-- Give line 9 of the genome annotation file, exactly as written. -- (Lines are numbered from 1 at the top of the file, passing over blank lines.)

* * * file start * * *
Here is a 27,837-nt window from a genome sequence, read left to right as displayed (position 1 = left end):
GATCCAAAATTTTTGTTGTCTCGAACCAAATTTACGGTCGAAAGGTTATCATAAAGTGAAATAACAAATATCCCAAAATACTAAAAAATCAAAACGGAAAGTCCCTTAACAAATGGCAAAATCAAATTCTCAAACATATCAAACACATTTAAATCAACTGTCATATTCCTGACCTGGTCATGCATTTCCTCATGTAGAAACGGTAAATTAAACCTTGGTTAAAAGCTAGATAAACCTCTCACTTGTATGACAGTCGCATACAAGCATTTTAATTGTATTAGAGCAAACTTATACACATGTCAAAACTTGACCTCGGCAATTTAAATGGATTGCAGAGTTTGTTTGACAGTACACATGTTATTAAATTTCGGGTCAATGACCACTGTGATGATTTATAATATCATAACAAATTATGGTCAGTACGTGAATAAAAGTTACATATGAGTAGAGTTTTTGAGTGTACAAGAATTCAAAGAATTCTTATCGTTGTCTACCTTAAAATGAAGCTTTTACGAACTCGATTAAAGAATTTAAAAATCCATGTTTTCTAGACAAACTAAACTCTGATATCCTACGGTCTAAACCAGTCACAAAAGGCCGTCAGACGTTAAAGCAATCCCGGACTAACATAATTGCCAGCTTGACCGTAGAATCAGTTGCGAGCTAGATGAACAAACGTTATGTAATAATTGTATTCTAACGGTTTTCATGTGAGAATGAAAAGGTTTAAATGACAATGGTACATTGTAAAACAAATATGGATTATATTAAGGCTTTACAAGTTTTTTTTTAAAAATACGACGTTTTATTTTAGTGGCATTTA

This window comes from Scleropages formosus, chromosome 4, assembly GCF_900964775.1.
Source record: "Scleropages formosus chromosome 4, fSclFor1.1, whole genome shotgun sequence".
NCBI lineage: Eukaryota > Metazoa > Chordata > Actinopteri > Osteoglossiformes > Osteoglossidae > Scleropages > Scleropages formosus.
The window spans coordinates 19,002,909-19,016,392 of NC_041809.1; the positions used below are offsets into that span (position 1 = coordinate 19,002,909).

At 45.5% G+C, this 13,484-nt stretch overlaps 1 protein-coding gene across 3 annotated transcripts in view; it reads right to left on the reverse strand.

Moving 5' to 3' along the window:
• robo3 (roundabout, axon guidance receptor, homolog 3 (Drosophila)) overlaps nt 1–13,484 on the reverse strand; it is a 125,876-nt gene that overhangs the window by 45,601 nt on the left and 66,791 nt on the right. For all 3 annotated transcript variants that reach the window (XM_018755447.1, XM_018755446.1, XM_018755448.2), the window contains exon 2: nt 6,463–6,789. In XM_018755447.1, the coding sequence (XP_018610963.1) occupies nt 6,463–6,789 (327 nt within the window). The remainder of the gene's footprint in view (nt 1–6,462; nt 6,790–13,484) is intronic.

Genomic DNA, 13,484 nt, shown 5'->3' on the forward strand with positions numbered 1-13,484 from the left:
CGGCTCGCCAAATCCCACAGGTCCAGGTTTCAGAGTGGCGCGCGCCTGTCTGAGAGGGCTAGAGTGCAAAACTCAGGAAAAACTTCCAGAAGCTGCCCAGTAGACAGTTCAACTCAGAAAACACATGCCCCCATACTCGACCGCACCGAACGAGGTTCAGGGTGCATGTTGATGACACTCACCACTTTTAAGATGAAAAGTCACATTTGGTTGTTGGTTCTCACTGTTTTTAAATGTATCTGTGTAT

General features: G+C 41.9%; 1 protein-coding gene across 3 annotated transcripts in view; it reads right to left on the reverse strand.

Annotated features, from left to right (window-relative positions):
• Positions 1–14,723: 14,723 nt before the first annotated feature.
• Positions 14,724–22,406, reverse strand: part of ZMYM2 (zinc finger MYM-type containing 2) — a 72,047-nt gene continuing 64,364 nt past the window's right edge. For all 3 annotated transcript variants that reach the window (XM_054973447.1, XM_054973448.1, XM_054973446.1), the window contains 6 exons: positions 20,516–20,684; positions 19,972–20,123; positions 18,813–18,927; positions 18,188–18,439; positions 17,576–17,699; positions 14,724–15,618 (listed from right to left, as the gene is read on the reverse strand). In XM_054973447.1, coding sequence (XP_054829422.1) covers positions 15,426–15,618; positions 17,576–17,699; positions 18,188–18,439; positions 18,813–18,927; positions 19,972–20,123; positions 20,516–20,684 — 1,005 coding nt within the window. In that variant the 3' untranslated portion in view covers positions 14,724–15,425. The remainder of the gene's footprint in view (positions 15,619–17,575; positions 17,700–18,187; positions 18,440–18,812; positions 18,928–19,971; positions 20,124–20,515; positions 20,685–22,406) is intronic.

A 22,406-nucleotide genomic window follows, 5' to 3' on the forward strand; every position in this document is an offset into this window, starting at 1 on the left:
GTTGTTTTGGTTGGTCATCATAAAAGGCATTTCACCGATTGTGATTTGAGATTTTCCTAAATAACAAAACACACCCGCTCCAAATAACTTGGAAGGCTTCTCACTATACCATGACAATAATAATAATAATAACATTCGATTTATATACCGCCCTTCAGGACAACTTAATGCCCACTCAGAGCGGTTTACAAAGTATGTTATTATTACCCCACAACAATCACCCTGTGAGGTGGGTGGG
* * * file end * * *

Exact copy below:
• robo3 (roundabout, axon guidance receptor, homolog 3 (Drosophila)) overlaps nt 1–13,484 on the reverse strand; it is a 125,876-nt gene that overhangs the window by 45,601 nt on the left and 66,791 nt on the right. For all 3 annotated transcript variants that reach the window (XM_018755447.1, XM_018755446.1, XM_018755448.2), the window contains exon 2: nt 6,463–6,789. In XM_018755447.1, the coding sequence (XP_018610963.1) occupies nt 6,463–6,789 (327 nt within the window). The remainder of the gene's footprint in view (nt 1–6,462; nt 6,790–13,484) is intronic.